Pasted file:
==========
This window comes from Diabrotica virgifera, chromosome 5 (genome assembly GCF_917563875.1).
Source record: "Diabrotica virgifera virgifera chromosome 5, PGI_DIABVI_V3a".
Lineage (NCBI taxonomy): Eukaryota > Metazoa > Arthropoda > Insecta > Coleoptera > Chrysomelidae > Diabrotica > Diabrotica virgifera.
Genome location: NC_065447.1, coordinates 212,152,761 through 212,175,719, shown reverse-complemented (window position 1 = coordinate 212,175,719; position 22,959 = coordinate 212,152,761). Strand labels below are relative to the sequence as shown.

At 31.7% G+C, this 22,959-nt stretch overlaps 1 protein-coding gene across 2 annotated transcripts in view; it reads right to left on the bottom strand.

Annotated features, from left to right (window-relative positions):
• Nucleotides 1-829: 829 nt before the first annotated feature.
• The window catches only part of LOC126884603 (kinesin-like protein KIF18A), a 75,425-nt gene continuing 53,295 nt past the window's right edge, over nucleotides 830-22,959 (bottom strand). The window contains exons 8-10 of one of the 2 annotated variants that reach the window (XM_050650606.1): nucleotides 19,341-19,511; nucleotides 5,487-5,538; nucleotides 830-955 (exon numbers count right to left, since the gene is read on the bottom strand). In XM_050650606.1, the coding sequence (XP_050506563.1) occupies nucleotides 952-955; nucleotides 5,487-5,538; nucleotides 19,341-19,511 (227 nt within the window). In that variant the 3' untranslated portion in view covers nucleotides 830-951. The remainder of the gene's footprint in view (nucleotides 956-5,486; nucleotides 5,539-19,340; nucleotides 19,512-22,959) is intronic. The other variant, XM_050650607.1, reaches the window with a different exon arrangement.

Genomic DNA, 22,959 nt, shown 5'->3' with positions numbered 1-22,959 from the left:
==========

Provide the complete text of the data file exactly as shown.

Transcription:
This window comes from Diabrotica virgifera, chromosome 5 (genome assembly GCF_917563875.1).
Source record: "Diabrotica virgifera virgifera chromosome 5, PGI_DIABVI_V3a".
Lineage (NCBI taxonomy): Eukaryota > Metazoa > Arthropoda > Insecta > Coleoptera > Chrysomelidae > Diabrotica > Diabrotica virgifera.
Genome location: NC_065447.1, coordinates 212,152,761 through 212,175,719, shown reverse-complemented (window position 1 = coordinate 212,175,719; position 22,959 = coordinate 212,152,761). Strand labels below are relative to the sequence as shown.

At 31.7% G+C, this 22,959-nt stretch overlaps 1 protein-coding gene across 2 annotated transcripts in view; it reads right to left on the bottom strand.

Annotated features, from left to right (window-relative positions):
• Nucleotides 1-829: 829 nt before the first annotated feature.
• The window catches only part of LOC126884603 (kinesin-like protein KIF18A), a 75,425-nt gene continuing 53,295 nt past the window's right edge, over nucleotides 830-22,959 (bottom strand). The window contains exons 8-10 of one of the 2 annotated variants that reach the window (XM_050650606.1): nucleotides 19,341-19,511; nucleotides 5,487-5,538; nucleotides 830-955 (exon numbers count right to left, since the gene is read on the bottom strand). In XM_050650606.1, the coding sequence (XP_050506563.1) occupies nucleotides 952-955; nucleotides 5,487-5,538; nucleotides 19,341-19,511 (227 nt within the window). In that variant the 3' untranslated portion in view covers nucleotides 830-951. The remainder of the gene's footprint in view (nucleotides 956-5,486; nucleotides 5,539-19,340; nucleotides 19,512-22,959) is intronic. The other variant, XM_050650607.1, reaches the window with a different exon arrangement.

Genomic DNA, 22,959 nt, shown 5'->3' with positions numbered 1-22,959 from the left: